In the era of somatostatin analogues and targeted therapies, the role of chemotherapy in NET remains largely undefined. This systematic review aimed to assess the effect of chemotherapy on response rates (RR), progression-free survival (PFS), overall survival (OS) and toxicity compared to other chemotherapies/systemic therapies or best supportive care in patients with advanced or metastatic NET.
Randomised controlled trials (RCTs) from 1946 to 2015 were identified from MEDLINE, EMBASE, other databases and conference proceedings. Review of abstracts, quality assessment and data abstraction were performed independently by two investigators. Meta-analyses were conducted using Mantel-Haenszel analysis with random-effects modelling.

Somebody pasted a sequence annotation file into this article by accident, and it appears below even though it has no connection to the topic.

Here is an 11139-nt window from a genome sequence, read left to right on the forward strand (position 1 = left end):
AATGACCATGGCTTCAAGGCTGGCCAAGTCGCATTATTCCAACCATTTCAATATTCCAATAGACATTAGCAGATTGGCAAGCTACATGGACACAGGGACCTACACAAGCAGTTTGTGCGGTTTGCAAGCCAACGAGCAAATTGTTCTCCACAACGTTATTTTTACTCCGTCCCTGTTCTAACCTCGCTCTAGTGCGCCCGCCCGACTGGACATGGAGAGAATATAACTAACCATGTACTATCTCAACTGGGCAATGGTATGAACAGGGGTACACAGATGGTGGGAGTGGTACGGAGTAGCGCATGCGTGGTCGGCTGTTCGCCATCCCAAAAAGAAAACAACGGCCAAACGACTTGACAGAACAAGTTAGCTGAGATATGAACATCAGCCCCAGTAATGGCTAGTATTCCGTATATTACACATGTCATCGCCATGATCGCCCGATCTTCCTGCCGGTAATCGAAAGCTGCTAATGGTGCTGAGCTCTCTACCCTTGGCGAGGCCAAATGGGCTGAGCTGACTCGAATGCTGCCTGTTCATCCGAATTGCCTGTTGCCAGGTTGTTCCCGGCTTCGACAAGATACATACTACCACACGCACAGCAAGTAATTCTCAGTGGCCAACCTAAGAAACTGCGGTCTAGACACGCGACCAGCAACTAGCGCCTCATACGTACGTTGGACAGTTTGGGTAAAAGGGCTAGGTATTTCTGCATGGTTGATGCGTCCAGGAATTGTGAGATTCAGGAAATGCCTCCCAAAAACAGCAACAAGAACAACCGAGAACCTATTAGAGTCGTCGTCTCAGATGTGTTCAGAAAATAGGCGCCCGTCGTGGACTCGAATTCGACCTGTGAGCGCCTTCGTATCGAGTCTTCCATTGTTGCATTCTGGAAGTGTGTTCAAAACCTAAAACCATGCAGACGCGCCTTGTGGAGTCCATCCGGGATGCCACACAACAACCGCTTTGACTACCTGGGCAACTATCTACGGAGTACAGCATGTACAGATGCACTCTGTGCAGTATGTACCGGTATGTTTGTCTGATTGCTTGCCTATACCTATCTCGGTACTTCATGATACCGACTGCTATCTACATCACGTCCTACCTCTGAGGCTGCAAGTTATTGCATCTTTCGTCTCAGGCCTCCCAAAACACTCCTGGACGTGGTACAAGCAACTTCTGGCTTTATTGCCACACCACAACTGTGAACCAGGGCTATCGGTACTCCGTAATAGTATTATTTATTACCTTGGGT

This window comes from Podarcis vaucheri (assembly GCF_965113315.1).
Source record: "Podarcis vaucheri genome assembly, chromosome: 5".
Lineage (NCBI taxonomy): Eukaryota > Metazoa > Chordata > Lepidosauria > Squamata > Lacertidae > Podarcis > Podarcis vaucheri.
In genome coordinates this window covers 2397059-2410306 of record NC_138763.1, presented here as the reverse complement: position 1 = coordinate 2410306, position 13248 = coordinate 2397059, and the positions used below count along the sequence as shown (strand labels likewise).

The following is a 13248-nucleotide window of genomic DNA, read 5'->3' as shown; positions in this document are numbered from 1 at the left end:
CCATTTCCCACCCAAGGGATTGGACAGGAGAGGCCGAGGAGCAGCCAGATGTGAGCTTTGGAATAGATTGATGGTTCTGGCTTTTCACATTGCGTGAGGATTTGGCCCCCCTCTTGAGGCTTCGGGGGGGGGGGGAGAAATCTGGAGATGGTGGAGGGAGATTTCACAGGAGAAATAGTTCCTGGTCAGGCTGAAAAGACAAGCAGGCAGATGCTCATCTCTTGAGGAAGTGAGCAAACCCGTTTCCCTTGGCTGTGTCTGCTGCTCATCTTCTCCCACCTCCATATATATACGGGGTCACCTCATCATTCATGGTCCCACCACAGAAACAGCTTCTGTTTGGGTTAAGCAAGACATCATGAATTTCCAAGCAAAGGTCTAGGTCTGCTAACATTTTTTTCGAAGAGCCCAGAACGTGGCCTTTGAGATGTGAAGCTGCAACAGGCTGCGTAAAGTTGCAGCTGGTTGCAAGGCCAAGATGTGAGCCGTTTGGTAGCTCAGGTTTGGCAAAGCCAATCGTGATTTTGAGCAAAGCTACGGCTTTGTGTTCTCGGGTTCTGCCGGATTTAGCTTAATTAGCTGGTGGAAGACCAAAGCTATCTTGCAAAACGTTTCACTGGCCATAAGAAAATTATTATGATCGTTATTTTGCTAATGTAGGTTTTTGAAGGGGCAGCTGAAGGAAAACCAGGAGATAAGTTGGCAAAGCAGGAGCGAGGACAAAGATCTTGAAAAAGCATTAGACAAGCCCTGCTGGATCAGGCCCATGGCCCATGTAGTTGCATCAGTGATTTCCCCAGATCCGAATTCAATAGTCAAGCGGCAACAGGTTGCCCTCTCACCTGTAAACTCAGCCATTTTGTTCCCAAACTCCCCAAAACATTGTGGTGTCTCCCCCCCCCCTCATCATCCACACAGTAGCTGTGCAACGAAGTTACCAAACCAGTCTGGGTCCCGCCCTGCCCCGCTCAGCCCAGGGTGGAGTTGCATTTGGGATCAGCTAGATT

Six RCTs comparing standard streptozotocin plus 5-fluorouacil (STZ/5FU) chemotherapy to other chemotherapy regimens, and 2 comparing this to interferon (IFN) were included. Only 1 study was considered at low risk of bias. STZ/5-FU was no different to other chemotherapies in response rate [RR 0.96; 95% confidence interval (CI) 0.72-1.27], PFS (RR 0.95; CI 0.81-1.13), or OS (RR 1.03; CI 0.77-1.39). IFN may produce higher response than STZ/5FU (RR 0.20; CI 0.04-1.13), but event rates were small and survival was no different. Interferon was associated with higher overall haematological (RR 0.47; CI 0.27-0.82) and lower overall renal toxicity (RR 3.61; CI 1.24-10.51).
Strong evidence is lacking in the area of chemotherapy in neuroendocrine tumors. There is currently no evidence that one chemotherapeutic regimen is significantly better than the other, nor is interferon better than chemotherapy. There is an urgent need to design RCTs comparing modern chemotherapy to other agents in NET.